Sell Photos of Candid Subjects: Consent Required?

Candid photography offers you many opportunities to make iconic images. Selling those images, on the other hand, can raise many legal questions for a street photographer with a stack of photos of strangers. Foremost among those questions is whether or not you need the subject's permission to sell the photographs, and the answer is, it depends.

A photo's intended use is the primary governing factor that determines the need for a subect's permission before profiting from their image.  Usage falls under several broad categories: fine art, journalism or editorial, and commercial, each of which has their own set of rules regarding model permission or releases.

Fine Art

If you intend to exhibit your images as fine art, you do not need a release. Once exception to this is if the image is of a minor, in which case you would need the parents' permission. Selling prints of those images at a show is also generally considered legal. However, if you intend to make posters of the prints to advertise your show, you are using the images for commercial use and would need to have a model release.

Editorial Use

In general, you do not need any model release for photos taken in a public place (where the subject has no expectation of privacy) or for photos that are considered 'news'. You also do not need a model release if you intent to sell your photos for editorial or illustrative use to magazines or any other publishers except corporate may be considered advertising). Even photos intended for editorial use can put you at risk, though; especially if a candid subject decides that you have presented them in a negative light. Legally, you may be in the right, but you may also spend a lot of money defending your position in court, so if think you want to sell your images later, get a release whenever possible.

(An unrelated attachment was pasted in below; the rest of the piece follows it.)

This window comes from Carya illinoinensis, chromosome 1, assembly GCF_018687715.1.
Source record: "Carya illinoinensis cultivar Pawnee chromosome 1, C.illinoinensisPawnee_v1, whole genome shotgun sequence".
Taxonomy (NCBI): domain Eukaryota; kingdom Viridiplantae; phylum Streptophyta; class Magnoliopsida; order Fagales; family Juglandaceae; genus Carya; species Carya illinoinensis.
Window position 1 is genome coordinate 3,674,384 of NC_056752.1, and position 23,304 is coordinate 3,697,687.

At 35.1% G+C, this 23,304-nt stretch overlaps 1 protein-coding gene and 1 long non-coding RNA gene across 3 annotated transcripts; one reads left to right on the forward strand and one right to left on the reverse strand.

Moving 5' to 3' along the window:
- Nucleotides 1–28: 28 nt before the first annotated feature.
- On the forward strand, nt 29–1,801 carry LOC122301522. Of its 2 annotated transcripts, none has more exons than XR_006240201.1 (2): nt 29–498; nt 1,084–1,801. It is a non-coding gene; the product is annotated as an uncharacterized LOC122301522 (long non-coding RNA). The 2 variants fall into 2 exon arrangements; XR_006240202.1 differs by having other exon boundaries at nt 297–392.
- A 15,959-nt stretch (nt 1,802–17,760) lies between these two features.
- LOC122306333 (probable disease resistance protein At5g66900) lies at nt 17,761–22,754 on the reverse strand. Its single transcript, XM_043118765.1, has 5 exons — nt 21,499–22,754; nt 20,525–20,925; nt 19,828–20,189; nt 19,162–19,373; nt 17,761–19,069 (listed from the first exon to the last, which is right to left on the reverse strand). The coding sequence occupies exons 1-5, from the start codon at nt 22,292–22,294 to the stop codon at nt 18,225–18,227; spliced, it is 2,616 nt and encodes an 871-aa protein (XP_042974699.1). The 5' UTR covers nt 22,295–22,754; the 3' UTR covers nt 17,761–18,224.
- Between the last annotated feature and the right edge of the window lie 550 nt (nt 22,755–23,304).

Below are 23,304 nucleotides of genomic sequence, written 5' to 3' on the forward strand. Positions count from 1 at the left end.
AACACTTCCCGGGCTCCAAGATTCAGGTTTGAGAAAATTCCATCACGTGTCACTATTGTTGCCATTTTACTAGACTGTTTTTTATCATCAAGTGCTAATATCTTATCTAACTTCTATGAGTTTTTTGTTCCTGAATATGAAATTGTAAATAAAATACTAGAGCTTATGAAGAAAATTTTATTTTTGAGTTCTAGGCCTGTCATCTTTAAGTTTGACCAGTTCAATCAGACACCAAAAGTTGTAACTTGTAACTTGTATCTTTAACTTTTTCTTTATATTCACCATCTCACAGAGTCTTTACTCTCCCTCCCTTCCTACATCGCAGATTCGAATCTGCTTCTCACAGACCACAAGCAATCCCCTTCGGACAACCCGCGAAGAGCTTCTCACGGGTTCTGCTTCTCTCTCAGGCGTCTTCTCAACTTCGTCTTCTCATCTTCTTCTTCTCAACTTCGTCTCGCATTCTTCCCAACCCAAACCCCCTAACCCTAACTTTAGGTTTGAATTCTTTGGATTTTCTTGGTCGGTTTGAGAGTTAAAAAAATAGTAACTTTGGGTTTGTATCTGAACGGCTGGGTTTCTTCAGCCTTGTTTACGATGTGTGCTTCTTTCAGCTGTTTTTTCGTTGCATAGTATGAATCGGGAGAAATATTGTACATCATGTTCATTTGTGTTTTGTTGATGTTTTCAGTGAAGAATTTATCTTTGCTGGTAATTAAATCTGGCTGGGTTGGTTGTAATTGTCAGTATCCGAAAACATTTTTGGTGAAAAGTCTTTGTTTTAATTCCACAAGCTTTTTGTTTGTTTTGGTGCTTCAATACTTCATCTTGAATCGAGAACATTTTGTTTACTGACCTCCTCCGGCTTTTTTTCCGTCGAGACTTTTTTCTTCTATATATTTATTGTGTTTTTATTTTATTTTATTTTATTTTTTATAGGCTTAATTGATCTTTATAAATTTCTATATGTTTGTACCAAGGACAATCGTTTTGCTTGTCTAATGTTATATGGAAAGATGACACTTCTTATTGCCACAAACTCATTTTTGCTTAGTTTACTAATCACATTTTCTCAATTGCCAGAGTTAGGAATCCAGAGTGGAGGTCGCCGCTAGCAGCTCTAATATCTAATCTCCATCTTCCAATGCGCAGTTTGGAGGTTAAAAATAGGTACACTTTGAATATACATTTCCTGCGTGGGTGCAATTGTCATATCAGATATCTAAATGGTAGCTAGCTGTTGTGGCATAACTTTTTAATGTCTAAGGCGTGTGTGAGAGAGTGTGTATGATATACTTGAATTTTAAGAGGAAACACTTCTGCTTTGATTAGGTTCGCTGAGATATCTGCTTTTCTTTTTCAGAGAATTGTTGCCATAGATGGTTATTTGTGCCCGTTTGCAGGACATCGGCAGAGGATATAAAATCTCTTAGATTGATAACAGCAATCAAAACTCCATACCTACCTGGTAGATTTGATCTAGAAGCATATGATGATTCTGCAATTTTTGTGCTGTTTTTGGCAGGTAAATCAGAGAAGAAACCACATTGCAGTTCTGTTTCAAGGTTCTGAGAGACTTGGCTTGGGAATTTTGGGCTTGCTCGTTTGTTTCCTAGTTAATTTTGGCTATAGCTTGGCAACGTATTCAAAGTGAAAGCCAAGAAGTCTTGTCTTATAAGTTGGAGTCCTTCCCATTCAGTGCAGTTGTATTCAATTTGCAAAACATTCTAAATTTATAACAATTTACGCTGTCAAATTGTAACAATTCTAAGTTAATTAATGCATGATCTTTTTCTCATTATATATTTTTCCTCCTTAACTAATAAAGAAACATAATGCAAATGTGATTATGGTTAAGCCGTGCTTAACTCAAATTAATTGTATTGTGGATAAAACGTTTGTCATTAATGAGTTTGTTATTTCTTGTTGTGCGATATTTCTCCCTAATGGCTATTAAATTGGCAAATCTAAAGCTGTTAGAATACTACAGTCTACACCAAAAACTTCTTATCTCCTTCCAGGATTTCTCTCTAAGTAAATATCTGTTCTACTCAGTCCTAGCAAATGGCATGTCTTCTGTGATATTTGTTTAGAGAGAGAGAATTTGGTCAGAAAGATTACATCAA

Commercial Use

The moment you license a photograph to sell anything, it falls under the heading of commercial use (even if you are licensing it to yourself), and you will need a model release.  If the photograph is of a child, you will need one and preferably both parents' permission to use the image commercially.

Because of the legal risks associated with using photos of people, increasing numbers of publishers are asking photographers to submit model releases, even with photos intended for editorial use. In addition, regardless of the intended use it is a good idea to ask a parent not only for a release, but also for permission any time you take a picture of a child. A few blank model releases will not add much weight to your gear bag, but you never know when you'll create the next icon, and having those releases handy can save you a lot of legal headaches later.

Finally, laws regarding the use of people's likenesses are constantly in flux. If you are in any doubt as to your legal right to sell an image for a specific purpose, consult a lawyer before the sale and not after you've received a summons.

Popular Cameras for High Quality Photos: